Phoenix Fataneh Nik-Khakian is making a documentary about Suzanne Osten!
In one of her earlier books, My Opinions, Suzanne Osten wrote, “The things I have written the most about – children and the creative process – are deeply related to my own upbringing. It was a childhood filled with powerlessness and chaos. The arts became my salvation.”
As a filmmaker, a practitioner of cultural studies and an instructor in drama, theater and media, I have repeatedly been surprised and increasingly become fascinated and interested in Suzanne Osten’s body of work. I have long wanted to make a documentary about Suzanne Osten, described by Tiina Rosenberg as “the female Ingmar Bergman.” In the fall of 2014, I started that film – at the most ideal time, when Osten herself had just begun working on a film based on her childhood. It was a golden opportunity to study Suzanne Osten and approach her both as the artist and the individual. I started my journey, camera in hand, to capture Osten’s work, person and persona. Suzanne Osten in three dimensions! I followed and filmed Suzanne in various contexts, both in Sweden and abroad; from the pre-production, production and post-production of her new movie The Girl, the Mother and the Demons to her travels in Italy and China.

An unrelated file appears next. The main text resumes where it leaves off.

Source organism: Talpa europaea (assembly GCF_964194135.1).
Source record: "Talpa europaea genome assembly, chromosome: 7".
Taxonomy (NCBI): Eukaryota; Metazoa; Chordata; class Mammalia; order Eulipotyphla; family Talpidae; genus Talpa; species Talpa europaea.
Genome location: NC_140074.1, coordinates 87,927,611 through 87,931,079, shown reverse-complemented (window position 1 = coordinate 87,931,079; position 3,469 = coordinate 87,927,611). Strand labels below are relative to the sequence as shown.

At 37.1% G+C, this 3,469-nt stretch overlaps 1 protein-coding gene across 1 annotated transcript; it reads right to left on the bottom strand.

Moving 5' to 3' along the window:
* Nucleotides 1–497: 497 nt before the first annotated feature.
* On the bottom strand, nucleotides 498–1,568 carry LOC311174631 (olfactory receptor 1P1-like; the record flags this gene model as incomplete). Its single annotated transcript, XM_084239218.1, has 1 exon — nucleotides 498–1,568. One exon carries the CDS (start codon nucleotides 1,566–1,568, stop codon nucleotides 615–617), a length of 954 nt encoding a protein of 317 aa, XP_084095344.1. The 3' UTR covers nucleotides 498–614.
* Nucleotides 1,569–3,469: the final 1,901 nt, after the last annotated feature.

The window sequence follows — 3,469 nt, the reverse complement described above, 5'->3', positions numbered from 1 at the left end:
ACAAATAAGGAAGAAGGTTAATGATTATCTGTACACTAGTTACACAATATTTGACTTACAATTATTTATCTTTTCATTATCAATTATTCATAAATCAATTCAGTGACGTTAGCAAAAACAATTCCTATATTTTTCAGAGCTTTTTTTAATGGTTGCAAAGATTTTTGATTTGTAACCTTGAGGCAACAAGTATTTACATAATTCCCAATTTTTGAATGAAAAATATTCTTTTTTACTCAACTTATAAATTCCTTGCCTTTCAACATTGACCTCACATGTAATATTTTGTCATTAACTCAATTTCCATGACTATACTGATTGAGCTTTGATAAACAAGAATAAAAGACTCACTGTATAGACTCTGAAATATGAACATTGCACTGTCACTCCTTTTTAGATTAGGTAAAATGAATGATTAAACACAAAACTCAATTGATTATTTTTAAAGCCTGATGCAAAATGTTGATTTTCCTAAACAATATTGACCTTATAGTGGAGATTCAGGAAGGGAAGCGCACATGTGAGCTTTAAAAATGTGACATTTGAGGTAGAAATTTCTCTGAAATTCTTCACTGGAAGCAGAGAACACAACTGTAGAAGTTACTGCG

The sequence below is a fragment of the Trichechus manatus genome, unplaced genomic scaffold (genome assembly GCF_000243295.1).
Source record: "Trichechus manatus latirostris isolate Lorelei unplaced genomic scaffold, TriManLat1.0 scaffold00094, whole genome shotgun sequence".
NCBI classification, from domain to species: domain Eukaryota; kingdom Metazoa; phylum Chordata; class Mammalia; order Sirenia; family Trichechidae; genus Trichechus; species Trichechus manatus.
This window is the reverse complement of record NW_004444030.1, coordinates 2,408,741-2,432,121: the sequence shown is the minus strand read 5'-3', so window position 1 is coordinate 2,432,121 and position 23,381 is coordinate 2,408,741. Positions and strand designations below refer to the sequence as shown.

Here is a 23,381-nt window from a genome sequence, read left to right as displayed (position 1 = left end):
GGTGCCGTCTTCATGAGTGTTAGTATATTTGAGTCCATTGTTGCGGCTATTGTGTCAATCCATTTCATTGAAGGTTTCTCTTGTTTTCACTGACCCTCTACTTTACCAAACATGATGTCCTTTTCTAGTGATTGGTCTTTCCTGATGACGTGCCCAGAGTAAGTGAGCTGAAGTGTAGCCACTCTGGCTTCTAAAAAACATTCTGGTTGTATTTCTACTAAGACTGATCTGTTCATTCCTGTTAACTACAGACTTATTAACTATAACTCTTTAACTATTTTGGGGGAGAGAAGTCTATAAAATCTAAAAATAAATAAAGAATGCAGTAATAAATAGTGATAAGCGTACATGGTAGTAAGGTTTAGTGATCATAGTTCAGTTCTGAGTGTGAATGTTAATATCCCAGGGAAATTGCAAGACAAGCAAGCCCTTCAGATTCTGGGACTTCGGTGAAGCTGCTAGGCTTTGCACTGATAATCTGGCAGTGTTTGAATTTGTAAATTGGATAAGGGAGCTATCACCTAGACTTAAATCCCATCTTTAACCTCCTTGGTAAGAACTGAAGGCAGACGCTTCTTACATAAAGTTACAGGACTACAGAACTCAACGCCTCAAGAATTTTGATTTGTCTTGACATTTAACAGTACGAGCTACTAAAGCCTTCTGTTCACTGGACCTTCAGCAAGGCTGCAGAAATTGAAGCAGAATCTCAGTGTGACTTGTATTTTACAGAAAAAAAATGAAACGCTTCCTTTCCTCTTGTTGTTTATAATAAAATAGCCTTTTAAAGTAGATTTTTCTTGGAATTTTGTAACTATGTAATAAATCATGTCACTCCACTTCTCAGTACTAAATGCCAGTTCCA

Osten’s new movie is based on her book: Flickan, mamman och soporna (The Girl, the Mother and the Garbage) from 1998. The book became a play, a highly popular children’s theater performance, first at Unga Klara Teater and then as a touring show around the world for ten years: Johannesburg, New York, London, Montreal and Berlin. See the presentation of Suzanne Osten’s new film. I filmed and posted it on my blog. Click the link below and scroll to Baker Karim, who starts the presentation, followed by Suzanne Osten and Erik Uddenberg.
Suzanne Osten’s complicated relationship with a psychotic mother and an absent father defined her both as an individual and as an artist. Given her mother’s psychosis and experience of “demons,” which forced her into “slave labor,” I called my documentary film Daimonion.
Daimonion: Lower deities and spirits, similar to the demons of the Greeks, appear in all faiths with a variety of meanings. Socrates’ “daimonion” was a spirit guide warning him what not to do. In Judeo-Christian theology, demons are fallen angels that Satan took with him in the Fall.
Phoenix Fataneh Nik-Khakian